Eliza: I’m always connected to my devices to make sure I get these shipments whenever they are available. It’s hard because even when I’m home with my family I have to keep my eyes on the computer, my phone, and my tablet. I’m able to automatically add my bid to the lane I run with Convoy, but I need to be connected when Convoy alerts me that my bid was accepted. 

Convoy: You’ve also done quite a bit of power only shipments. Why is this type of freight so attractive to small businesses like yourself? 

Eliza: We save a lot of hours getting loaded or unloaded at facilities with power only shipments. Power only also helps with our scheduling and managing our drivers’ Hours of Service because the pickup usually has a window so drivers can go whenever it’s most convenient.

There are benefits of not using your own equipment as well. When you own your own trailer, you have a lot of maintenance you need to pay on it to repair any damage to the trailer walls and floor. With power only I don’t have to spend as much time having my own equipment serviced or replacing worn tires. 

Eliza Cruz saves hours getting loaded or unloaded at facilities with power only shipments.

Empowering carriers

Convoy: Your company has worked with us since 2016 and you’ve had a ton of experience working with us. Over the last five years how has the industry changed? 

Eliza: When I first started with Convoy, I was mostly dispatching and I worked with many other companies. The most important people in this business are the drivers. They are the ones making things happen, not the people behind the desk. The drivers have to deal with so many bad things at the shippers and receivers. And how every single driver is treated at facilities can make or break them wanting to work under my authority.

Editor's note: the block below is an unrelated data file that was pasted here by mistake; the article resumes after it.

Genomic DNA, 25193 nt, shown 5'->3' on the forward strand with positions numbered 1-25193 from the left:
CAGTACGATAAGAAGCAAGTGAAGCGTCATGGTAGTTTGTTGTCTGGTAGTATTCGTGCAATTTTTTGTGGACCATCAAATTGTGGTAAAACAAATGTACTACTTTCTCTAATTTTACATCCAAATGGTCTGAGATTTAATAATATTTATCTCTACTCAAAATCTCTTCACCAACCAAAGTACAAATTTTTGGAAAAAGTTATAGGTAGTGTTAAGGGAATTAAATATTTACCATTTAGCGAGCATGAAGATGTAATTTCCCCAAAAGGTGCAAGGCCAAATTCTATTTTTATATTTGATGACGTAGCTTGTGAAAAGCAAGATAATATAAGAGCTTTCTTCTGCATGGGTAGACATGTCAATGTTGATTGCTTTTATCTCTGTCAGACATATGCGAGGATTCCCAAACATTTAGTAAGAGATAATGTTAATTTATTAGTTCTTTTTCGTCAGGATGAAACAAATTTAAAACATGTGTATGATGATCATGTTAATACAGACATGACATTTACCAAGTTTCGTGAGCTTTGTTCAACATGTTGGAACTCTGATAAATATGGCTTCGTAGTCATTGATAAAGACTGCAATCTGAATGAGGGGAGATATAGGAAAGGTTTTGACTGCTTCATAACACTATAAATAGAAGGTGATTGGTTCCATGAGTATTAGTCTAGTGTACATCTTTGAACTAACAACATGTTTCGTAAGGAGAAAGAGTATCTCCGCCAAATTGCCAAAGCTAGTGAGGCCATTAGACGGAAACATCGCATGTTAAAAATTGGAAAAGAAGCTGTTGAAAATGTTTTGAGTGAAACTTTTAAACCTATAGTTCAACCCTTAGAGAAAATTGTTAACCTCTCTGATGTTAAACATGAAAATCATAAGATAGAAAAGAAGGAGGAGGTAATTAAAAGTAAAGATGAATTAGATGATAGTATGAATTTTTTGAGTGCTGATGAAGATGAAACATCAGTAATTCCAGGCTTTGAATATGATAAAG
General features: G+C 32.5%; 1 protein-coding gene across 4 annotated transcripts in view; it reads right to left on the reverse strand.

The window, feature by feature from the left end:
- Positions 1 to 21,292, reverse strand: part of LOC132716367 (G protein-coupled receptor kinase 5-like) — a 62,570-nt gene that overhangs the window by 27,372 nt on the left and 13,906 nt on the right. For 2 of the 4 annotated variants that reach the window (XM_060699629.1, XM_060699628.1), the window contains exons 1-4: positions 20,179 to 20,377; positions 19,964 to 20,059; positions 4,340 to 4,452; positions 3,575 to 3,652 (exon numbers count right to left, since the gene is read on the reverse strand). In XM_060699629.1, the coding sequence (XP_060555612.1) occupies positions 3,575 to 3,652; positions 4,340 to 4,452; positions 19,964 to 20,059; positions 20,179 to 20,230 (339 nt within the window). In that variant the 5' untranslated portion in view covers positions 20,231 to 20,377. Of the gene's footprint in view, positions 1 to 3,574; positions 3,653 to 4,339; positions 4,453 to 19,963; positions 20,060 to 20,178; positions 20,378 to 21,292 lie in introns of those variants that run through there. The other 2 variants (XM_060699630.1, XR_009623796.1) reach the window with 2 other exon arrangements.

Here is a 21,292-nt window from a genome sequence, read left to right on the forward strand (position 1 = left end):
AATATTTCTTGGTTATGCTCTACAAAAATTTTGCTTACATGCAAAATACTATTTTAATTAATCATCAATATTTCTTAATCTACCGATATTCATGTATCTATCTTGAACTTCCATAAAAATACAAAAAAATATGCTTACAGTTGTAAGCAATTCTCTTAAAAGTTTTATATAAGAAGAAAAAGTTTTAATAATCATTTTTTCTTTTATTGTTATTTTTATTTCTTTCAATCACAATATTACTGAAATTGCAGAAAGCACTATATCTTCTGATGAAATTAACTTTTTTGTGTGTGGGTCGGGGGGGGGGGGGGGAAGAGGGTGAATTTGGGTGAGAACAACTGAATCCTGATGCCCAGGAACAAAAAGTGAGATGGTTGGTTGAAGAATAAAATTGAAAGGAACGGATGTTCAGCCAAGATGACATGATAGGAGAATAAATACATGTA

When Convoy started, they made us as carriers feel important. The drivers loved the way Convoy treated them over the phone, and how they were so nice whenever they reached out. That’s what made Convoy so different.

Eliza and her husband have been operating under their own authority for the past eight years.

Convoy: How has Convoy saved you time in this industry?

Eliza: The app itself makes it extremely easy for drivers. It’s easy for drivers to understand and it’s so helpful for drivers to be organized in their details. As a dispatcher, it also helps keep me organized.

With brand new drivers who have never visited a facility or know what’s required to get paid, Convoy’s QuickPay™ and billing process takes a lot off of their plate. I love that my drivers can upload their paperwork for billing directly in the app. Especially since I am also driving, I need everything to be paperless. Paperwork is in the app or on carrier web, and with their document review team, I don’t have to confirm signatures or match pickup numbers to invoices before billing because they follow up with me immediately if I’m missing something.



Macey Knecht

Macey works at Convoy as the team's Carrier Marketing Specialist. Before her transition to the marketing team, she helped lead the support operations and app engagement teams at Convoy. When she isn't speaking with carriers, she enjoys watersports, backpacking, and "sending it" on the ski mountain.
View more articles by Macey Knecht